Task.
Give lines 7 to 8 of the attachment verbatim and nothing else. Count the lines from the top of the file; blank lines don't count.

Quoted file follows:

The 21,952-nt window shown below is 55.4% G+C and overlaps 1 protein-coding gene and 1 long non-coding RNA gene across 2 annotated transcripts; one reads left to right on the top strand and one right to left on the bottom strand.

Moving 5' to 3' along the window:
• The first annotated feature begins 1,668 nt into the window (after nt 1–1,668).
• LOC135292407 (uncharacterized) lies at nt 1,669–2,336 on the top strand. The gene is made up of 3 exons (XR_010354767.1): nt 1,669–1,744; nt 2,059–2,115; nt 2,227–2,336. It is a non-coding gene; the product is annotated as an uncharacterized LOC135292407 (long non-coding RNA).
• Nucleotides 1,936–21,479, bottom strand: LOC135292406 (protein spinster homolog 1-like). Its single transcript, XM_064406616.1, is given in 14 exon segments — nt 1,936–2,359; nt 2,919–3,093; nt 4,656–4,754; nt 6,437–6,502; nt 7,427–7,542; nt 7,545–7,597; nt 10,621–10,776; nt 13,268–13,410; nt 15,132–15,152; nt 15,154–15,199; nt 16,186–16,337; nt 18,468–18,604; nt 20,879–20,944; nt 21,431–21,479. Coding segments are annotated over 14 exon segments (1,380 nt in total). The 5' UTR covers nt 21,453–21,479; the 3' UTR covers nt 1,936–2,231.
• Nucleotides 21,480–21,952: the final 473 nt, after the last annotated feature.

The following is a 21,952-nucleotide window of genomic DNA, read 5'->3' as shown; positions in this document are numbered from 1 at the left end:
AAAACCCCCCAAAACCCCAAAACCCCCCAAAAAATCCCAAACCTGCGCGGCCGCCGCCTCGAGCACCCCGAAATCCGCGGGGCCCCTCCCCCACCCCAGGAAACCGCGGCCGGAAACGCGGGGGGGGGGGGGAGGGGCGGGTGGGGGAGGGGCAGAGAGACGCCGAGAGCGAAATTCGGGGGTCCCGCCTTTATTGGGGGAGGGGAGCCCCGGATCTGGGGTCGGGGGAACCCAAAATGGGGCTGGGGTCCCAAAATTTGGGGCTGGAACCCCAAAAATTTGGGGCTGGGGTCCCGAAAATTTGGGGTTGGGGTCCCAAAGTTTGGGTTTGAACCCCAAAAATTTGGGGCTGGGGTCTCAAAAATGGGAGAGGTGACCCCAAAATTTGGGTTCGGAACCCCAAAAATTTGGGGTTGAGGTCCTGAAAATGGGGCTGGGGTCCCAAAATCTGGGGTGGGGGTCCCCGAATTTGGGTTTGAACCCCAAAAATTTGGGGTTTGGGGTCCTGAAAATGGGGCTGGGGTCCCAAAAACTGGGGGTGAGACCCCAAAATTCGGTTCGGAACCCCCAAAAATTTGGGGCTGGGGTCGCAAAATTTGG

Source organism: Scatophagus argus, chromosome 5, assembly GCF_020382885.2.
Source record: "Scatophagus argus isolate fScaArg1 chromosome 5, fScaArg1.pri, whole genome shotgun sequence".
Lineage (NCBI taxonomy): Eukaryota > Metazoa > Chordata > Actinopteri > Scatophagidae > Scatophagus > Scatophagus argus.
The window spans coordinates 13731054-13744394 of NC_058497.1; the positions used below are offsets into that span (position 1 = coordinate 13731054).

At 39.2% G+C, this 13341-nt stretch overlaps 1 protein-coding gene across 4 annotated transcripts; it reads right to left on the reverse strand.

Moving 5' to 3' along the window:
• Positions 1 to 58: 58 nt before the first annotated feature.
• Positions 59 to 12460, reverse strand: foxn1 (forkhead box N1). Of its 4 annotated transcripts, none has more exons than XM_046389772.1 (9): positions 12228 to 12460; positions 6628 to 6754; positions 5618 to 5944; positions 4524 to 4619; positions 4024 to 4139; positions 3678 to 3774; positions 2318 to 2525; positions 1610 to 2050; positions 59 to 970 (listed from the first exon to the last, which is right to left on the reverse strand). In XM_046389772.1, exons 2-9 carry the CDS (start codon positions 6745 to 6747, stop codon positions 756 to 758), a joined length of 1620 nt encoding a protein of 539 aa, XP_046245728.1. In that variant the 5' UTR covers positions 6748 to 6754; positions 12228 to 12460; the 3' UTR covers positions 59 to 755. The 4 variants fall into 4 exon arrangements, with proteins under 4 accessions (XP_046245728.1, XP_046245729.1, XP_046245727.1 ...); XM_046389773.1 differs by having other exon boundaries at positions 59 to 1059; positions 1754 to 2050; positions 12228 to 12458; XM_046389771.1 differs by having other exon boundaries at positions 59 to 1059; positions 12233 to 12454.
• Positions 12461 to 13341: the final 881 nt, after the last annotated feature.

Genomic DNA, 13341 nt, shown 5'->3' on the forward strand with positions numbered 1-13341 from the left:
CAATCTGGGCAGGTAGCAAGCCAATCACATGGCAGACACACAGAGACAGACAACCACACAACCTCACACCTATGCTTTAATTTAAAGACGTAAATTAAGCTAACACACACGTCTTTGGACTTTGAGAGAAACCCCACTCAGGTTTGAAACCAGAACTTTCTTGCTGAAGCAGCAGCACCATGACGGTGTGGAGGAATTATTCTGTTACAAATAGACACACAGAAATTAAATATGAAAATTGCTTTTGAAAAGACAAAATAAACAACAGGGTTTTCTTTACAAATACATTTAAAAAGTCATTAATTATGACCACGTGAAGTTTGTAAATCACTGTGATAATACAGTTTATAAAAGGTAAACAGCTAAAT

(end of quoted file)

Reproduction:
The following is a 21,952-nucleotide window of genomic DNA, read 5'->3' as shown; positions in this document are numbered from 1 at the left end:
AAAACCCCCCAAAACCCCAAAACCCCCCAAAAAATCCCAAACCTGCGCGGCCGCCGCCTCGAGCACCCCGAAATCCGCGGGGCCCCTCCCCCACCCCAGGAAACCGCGGCCGGAAACGCGGGGGGGGGGGGGAGGGGCGGGTGGGGGAGGGGCAGAGAGACGCCGAGAGCGAAATTCGGGGGTCCCGCCTTTATTGGGGGAGGGGAGCCCCGGATCTGGGGTCGGGGGAACCCAAAATGGGGCTGGGGTCCCAAAATTTGGGGCTGGAACCCCAAAAATTTGGGGCTGGGGTCCCGAAAATTTGGGGTTGGGGTCCCAAAGTTTGGGTTTGAACCCCAAAAATTTGGGGCTGGGGTCTCAAAAATGGGAGAGGTGACCCCAAAATTTGGGTTCGGAACCCCAAAAATTTGGGGTTGAGGTCCTGAAAATGGGGCTGGGGTCCCAAAATCTGGGGTGGGGGTCCCCGAATTTGGGTTTGAACCCCAAAAATTTGGGGTTTGGGGTCCTGAAAATGGGGCTGGGGTCCCAAAAACTGGGGGTGAGACCCCAAAATTCGGTTCGGAACCCCCAAAAATTTGGGGCTGGGGTCGCAAAATTTGG